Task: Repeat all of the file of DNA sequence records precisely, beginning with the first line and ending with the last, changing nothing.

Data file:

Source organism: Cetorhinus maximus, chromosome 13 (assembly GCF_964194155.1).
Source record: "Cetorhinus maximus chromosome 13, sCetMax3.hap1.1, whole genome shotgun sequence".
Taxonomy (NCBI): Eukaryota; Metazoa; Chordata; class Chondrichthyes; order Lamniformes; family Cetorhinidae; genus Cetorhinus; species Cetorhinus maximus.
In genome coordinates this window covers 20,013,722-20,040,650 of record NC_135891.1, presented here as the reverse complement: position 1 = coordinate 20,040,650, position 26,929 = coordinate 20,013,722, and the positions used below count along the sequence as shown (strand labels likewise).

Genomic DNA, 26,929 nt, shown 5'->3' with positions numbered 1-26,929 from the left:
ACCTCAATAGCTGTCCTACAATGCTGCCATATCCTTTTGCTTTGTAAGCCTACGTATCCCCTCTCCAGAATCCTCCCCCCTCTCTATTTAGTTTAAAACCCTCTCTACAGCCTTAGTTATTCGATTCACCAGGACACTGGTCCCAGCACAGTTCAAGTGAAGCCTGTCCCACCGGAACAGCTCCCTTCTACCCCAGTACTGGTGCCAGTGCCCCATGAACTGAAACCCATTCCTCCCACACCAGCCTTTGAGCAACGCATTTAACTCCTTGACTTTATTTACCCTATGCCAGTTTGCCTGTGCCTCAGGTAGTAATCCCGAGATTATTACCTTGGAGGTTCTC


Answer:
Source organism: Cetorhinus maximus, chromosome 13 (assembly GCF_964194155.1).
Source record: "Cetorhinus maximus chromosome 13, sCetMax3.hap1.1, whole genome shotgun sequence".
Taxonomy (NCBI): Eukaryota; Metazoa; Chordata; class Chondrichthyes; order Lamniformes; family Cetorhinidae; genus Cetorhinus; species Cetorhinus maximus.
In genome coordinates this window covers 20,013,722-20,040,650 of record NC_135891.1, presented here as the reverse complement: position 1 = coordinate 20,040,650, position 26,929 = coordinate 20,013,722, and the positions used below count along the sequence as shown (strand labels likewise).

Genomic DNA, 26,929 nt, shown 5'->3' with positions numbered 1-26,929 from the left:
ACCTCAATAGCTGTCCTACAATGCTGCCATATCCTTTTGCTTTGTAAGCCTACGTATCCCCTCTCCAGAATCCTCCCCCCTCTCTATTTAGTTTAAAACCCTCTCTACAGCCTTAGTTATTCGATTCACCAGGACACTGGTCCCAGCACAGTTCAAGTGAAGCCTGTCCCACCGGAACAGCTCCCTTCTACCCCAGTACTGGTGCCAGTGCCCCATGAACTGAAACCCATTCCTCCCACACCAGCCTTTGAGCAACGCATTTAACTCCTTGACTTTATTTACCCTATGCCAGTTTGCCTGTGCCTCAGGTAGTAATCCCGAGATTATTACCTTGGAGGTTCTC